The Free Music Archive, a portal offering access to tunes under a Creative Commons license, has been saved from extinction.
The platform, which offers free access to 128,000 songs with permission of the artists, was faced with closure due to a shortage of funding last month. However, camera marketplace KitSplit has come to the rescue, purchasing the archive.
KitSplit, which hires out cameras and gear to photographers and videographers, said it’s decision was grounded in the fact many of its creatives had relied on the free music to complete their own projects.
The new owners say they are committed to keeping the platform “free and open.”
“Many of us at KitSplit have admired and used FMA over the years,” Kristina Budelis, a co-founder of KitSplit told The Verge. “FMA has helped tens of thousands of creatives make their projects. Together with FMA, we’ll be able to serve creators and our community even more powerfully.”
The company added: “At KitSplit, our mission is to enable storytellers with accessible, affordable, and easy-to-use tools. Bringing FMA into the KitSplit family is a huge leap towards providing even more resources to the creative community.”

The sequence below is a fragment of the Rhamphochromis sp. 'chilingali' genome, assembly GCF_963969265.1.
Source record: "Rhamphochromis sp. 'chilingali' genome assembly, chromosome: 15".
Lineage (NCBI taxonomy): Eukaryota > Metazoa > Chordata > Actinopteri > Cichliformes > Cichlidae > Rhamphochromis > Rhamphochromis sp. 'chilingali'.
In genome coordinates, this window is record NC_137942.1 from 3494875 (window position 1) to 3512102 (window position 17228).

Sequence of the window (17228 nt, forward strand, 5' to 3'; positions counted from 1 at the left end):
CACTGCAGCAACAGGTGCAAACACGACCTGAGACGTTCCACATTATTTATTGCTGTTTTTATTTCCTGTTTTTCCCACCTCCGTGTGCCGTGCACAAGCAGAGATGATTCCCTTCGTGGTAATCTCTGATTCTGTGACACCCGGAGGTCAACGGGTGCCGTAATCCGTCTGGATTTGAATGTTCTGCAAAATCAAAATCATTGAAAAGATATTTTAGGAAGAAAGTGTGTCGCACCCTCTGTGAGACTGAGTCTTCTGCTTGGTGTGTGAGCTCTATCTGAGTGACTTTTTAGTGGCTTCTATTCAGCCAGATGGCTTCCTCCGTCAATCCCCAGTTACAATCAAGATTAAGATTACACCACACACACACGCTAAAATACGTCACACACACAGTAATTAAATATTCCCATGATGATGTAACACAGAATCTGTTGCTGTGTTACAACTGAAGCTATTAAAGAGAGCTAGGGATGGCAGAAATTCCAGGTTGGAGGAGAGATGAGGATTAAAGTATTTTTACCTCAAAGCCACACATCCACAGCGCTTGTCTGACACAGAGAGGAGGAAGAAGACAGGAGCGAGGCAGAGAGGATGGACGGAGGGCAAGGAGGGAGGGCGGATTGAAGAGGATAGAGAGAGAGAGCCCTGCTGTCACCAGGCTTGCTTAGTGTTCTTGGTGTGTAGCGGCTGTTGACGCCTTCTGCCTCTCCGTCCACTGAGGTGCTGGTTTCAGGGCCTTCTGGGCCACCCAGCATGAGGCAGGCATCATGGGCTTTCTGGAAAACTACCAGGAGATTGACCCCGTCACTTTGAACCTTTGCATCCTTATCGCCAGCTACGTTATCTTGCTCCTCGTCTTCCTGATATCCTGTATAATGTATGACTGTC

For the musicians’ part, they are able to receive tips from those who download and use their tunes, while also using the FMA as a platform to share their music and connect with fans.
The company, which was founded in 2014 and has amassed 10 million users over the last four years, had previously been founded run by New Jersey Radio Station WFMU. However, it appears the legendary station will no longer be involved in the future of the company.
What the change from a non-profit to ownership by a business will mean is likely to become clearer over time, but for now it’s business as usual.
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